More years ago than I care to count, Drew Young was the Republican Party candidate for Marion County Prosecutor. Jeff Modisett was the candidate for the Democratic Party. I knew members of the Young family. My roommate at the time (2nd-3rd years in law school) was a former fraternity brother of mine from DePauw and was a cousin of the Youngs. That was not the reason I voted for Drew in the election. I thought he was the better candidate. As is usually the case, the candidate for whom I voted lost. (Young's campaign disintegrated when it ran a negative ad of his opponent, one of the first grainy image/slow-mo things where a voice-over explains what a hypocritical shmuck the opponent is.) Drew was the first Republican for whom I voted. I met him a couple of months later and told him that. I have reminded him of that every time I have seen him since. I have voted for a few---very few---Republicans since that election. Usually my vote goes for the "other" of the two "major" political parties. Sometimes I have cast my vote that way because I like the candidate (e.g., and years ago again, Andy Jacobs, Jr.). At other times the matter has been a vote to avoid a perceived evil in office.
As I write this blog, the projected vote on President Obama's proposal to bomb the distant nation of Syria is 212 votes leaning "no" and 44 leaning "yes." The House of Representatives consists of 435 members. The matter requires, according to my math work, 218 votes to pass.
As I have written over the course of the past several blogs, the notion of bombing Syria is lousy for many reasons. There appears to be no "side," if one can identify a group as such, to back that likes the United States. Russia supports the Syrian regime and has sent a naval vessel to park off shore. I have read elsewhere that the Russians never would commit military acts in support of Syria. Perhaps that view is correct. Unfortunately, two points give me cause for major concern. First, that the view is wrong and Russia would act. Second, the people on board that vessel, and on the United States Navy warships in the area, are human beings. Mistakes can be made. One screw-up, or quick series of screw-ups, and we could have United States armed forces firing weapons at Russian armed forces.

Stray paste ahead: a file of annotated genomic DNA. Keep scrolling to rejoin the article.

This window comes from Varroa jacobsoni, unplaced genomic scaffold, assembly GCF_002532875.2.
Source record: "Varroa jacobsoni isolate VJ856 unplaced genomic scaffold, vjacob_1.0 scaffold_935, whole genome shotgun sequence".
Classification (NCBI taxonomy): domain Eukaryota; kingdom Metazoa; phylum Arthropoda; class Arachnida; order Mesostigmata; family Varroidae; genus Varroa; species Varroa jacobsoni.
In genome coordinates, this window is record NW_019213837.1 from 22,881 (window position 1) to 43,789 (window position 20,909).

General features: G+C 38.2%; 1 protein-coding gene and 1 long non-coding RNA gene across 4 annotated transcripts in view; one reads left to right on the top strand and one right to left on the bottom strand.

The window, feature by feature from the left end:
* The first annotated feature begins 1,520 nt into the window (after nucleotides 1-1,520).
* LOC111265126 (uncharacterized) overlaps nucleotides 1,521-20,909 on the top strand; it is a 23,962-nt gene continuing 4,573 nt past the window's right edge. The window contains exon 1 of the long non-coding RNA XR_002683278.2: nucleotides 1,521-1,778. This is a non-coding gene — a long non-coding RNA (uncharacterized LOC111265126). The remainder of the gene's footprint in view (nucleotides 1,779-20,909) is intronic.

The vote in the Senate might be close, but many observers say the vote there will have the required 51 votes. Of course, in the event of a tie vote in the Senate, the Vice-President casts the breaker. That would mean the vote would go "yes."
In the House, however, we have the People's Chamber. The Framers thought the shorter terms of office for members of the House would mean those members are more responsive to the People. At the time United States Senators were not elected directly. Anyway, it would appear the Republican Party in the House could mean the defeat of the measure to support bombs in Syria.
Too much of the debate about military intervention in Syria is reminiscent of the lead-up to United States invasion of Iraq. As the political philosopher Yogi Berra would say, it is deja vu all over again.
Susan Brooks is the United States Representative for our Congressional District. I did not vote for her in 2012. I have written to her office, as well as to the offices of our United States Senators, Senators Donnelly and Coats, and asked they vote "no" on U.S. military attacks on Syria. If Representative Brooks votes "no," I cannot guarantee I will vote for her in 2014. If she votes "yes," I can guarantee I will not vote for her. But if she votes "no" on this measure---a measure that involves the lives of thousands, perhaps billions if one believes it possible that a screw-up could lead to World War III, a concept many thought behind us when the Berlin Wall, thanks to Soviet economic policies and not Ronald Reagan, fell in 1989---I will give very careful thought to casting my vote for her.
She would join that small pantheon of GOP candidates, along with Drew Young, for whom I have voted.
On Saturday's Show we shall discuss Syria and other issues from 11 am to 1 pm on "Civil Discourse Now." Please join us.